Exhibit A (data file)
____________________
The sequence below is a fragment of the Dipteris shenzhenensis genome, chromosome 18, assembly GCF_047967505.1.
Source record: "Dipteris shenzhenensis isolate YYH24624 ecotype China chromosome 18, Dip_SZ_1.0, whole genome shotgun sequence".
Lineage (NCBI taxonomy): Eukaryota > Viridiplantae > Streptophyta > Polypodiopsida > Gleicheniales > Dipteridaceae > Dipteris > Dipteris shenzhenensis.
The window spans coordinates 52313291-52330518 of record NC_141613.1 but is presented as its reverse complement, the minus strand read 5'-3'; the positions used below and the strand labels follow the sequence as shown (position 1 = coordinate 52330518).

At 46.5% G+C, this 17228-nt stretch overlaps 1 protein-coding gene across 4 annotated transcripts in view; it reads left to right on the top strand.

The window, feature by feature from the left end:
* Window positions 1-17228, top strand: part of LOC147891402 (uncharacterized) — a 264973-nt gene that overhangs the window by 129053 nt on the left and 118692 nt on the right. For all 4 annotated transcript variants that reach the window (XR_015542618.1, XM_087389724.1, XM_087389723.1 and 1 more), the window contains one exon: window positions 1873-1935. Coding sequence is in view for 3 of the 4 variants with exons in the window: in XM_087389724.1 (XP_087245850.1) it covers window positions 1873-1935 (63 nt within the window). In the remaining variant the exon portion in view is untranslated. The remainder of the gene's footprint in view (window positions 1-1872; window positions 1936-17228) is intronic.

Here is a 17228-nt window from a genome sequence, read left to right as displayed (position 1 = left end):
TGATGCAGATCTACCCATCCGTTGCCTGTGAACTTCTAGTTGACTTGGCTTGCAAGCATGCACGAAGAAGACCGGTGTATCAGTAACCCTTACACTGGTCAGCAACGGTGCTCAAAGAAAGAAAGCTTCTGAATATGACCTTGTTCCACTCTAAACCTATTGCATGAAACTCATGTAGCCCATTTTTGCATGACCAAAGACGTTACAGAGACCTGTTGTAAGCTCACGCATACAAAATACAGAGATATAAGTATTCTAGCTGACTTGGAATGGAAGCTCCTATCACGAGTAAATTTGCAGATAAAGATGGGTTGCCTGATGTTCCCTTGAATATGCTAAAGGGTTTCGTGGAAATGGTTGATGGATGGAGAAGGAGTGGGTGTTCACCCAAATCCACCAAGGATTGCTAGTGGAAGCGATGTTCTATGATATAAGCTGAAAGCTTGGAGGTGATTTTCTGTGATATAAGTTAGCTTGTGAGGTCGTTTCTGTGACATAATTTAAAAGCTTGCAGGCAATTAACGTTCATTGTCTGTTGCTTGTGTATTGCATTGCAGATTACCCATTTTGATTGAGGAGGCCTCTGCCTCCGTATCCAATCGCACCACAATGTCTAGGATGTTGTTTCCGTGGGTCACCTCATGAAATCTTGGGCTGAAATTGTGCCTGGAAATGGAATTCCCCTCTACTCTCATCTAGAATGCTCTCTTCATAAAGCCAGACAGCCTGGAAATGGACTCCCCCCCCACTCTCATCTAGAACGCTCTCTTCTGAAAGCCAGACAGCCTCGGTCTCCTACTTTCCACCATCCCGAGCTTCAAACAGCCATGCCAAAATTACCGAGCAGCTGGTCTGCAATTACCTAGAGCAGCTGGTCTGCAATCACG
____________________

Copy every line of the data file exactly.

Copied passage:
The sequence below is a fragment of the Dipteris shenzhenensis genome, chromosome 18, assembly GCF_047967505.1.
Source record: "Dipteris shenzhenensis isolate YYH24624 ecotype China chromosome 18, Dip_SZ_1.0, whole genome shotgun sequence".
Lineage (NCBI taxonomy): Eukaryota > Viridiplantae > Streptophyta > Polypodiopsida > Gleicheniales > Dipteridaceae > Dipteris > Dipteris shenzhenensis.
The window spans coordinates 52313291-52330518 of record NC_141613.1 but is presented as its reverse complement, the minus strand read 5'-3'; the positions used below and the strand labels follow the sequence as shown (position 1 = coordinate 52330518).

At 46.5% G+C, this 17228-nt stretch overlaps 1 protein-coding gene across 4 annotated transcripts in view; it reads left to right on the top strand.

The window, feature by feature from the left end:
* Window positions 1-17228, top strand: part of LOC147891402 (uncharacterized) — a 264973-nt gene that overhangs the window by 129053 nt on the left and 118692 nt on the right. For all 4 annotated transcript variants that reach the window (XR_015542618.1, XM_087389724.1, XM_087389723.1 and 1 more), the window contains one exon: window positions 1873-1935. Coding sequence is in view for 3 of the 4 variants with exons in the window: in XM_087389724.1 (XP_087245850.1) it covers window positions 1873-1935 (63 nt within the window). In the remaining variant the exon portion in view is untranslated. The remainder of the gene's footprint in view (window positions 1-1872; window positions 1936-17228) is intronic.

Here is a 17228-nt window from a genome sequence, read left to right as displayed (position 1 = left end):
TGATGCAGATCTACCCATCCGTTGCCTGTGAACTTCTAGTTGACTTGGCTTGCAAGCATGCACGAAGAAGACCGGTGTATCAGTAACCCTTACACTGGTCAGCAACGGTGCTCAAAGAAAGAAAGCTTCTGAATATGACCTTGTTCCACTCTAAACCTATTGCATGAAACTCATGTAGCCCATTTTTGCATGACCAAAGACGTTACAGAGACCTGTTGTAAGCTCACGCATACAAAATACAGAGATATAAGTATTCTAGCTGACTTGGAATGGAAGCTCCTATCACGAGTAAATTTGCAGATAAAGATGGGTTGCCTGATGTTCCCTTGAATATGCTAAAGGGTTTCGTGGAAATGGTTGATGGATGGAGAAGGAGTGGGTGTTCACCCAAATCCACCAAGGATTGCTAGTGGAAGCGATGTTCTATGATATAAGCTGAAAGCTTGGAGGTGATTTTCTGTGATATAAGTTAGCTTGTGAGGTCGTTTCTGTGACATAATTTAAAAGCTTGCAGGCAATTAACGTTCATTGTCTGTTGCTTGTGTATTGCATTGCAGATTACCCATTTTGATTGAGGAGGCCTCTGCCTCCGTATCCAATCGCACCACAATGTCTAGGATGTTGTTTCCGTGGGTCACCTCATGAAATCTTGGGCTGAAATTGTGCCTGGAAATGGAATTCCCCTCTACTCTCATCTAGAATGCTCTCTTCATAAAGCCAGACAGCCTGGAAATGGACTCCCCCCCCACTCTCATCTAGAACGCTCTCTTCTGAAAGCCAGACAGCCTCGGTCTCCTACTTTCCACCATCCCGAGCTTCAAACAGCCATGCCAAAATTACCGAGCAGCTGGTCTGCAATTACCTAGAGCAGCTGGTCTGCAATCACG